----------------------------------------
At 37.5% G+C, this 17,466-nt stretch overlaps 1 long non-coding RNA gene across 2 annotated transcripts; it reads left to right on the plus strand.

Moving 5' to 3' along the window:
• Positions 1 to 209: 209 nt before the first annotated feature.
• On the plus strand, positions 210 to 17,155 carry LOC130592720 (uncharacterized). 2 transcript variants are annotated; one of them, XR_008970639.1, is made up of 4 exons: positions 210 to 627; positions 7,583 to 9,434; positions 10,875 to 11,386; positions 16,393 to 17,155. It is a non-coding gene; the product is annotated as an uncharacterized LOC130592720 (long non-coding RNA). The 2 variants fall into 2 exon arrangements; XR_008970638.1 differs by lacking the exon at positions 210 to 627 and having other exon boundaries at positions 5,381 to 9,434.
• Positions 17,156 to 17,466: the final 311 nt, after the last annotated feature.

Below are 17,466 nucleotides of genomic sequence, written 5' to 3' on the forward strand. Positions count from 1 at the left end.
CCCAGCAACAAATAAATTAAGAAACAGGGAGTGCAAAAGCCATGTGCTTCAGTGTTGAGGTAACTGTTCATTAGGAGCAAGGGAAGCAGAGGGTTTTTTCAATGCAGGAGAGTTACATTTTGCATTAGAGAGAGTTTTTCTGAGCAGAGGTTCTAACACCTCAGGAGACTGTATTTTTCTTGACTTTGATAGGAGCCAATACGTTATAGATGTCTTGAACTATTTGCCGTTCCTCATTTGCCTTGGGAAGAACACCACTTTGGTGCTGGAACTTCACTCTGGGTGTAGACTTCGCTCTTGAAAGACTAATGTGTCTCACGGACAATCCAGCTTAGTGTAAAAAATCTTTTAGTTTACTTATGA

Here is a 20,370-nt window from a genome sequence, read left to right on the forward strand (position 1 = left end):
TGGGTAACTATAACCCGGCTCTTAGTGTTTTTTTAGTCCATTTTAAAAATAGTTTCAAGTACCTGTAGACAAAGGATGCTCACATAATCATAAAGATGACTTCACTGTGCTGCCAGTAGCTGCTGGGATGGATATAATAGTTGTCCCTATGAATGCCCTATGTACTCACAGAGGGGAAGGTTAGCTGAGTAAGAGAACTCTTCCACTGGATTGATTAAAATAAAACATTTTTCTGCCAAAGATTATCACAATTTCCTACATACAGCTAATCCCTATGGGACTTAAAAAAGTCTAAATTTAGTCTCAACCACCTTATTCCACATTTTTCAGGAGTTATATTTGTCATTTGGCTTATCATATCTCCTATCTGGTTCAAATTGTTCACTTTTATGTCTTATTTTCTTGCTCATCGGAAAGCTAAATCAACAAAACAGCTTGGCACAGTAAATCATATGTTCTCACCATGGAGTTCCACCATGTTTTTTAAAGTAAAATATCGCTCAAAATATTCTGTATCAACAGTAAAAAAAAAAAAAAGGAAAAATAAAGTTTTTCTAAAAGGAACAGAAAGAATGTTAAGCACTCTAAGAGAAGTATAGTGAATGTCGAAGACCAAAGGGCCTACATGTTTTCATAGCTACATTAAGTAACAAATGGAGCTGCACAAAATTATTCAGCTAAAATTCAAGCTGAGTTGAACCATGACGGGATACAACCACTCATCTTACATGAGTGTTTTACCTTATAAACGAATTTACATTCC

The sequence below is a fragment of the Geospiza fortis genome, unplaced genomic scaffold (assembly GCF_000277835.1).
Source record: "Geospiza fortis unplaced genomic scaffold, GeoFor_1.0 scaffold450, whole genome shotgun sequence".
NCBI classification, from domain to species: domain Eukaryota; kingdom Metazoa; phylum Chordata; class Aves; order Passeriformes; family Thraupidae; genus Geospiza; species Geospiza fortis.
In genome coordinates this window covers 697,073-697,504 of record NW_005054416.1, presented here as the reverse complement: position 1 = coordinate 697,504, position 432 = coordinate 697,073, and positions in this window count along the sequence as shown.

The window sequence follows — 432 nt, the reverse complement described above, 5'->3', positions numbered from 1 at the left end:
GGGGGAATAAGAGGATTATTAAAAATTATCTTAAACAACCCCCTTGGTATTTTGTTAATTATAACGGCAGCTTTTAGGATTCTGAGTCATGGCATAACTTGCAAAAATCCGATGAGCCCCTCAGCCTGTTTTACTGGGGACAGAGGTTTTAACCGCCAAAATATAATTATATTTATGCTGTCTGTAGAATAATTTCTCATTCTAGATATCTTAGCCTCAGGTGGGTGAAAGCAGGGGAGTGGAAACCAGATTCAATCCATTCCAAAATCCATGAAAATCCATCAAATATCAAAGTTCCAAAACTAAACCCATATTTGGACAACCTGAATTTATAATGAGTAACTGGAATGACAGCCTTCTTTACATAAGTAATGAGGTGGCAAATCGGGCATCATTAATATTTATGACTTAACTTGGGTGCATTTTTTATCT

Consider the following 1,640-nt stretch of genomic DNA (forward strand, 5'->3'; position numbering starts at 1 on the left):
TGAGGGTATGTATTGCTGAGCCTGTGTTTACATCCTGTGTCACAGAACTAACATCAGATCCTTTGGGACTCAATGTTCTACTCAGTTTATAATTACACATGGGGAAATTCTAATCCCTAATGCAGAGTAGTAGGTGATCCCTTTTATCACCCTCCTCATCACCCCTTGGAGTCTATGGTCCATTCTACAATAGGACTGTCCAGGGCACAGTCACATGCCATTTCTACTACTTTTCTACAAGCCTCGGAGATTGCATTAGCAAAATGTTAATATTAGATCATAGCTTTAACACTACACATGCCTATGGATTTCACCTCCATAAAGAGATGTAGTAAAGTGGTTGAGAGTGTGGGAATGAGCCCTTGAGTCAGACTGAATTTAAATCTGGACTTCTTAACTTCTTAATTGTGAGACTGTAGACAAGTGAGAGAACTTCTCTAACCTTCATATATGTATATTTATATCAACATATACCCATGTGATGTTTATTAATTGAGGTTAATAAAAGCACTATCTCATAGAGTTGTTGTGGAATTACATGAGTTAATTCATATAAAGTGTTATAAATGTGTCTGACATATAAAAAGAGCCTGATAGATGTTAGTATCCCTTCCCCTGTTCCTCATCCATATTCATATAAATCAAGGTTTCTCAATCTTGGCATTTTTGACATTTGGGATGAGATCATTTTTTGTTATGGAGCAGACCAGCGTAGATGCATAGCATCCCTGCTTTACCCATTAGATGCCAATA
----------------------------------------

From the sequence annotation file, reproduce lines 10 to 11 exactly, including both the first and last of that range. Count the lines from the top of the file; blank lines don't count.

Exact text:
The sequence below is a fragment of the Geospiza fortis genome, unplaced genomic scaffold (assembly GCF_000277835.1).
Source record: "Geospiza fortis unplaced genomic scaffold, GeoFor_1.0 scaffold450, whole genome shotgun sequence".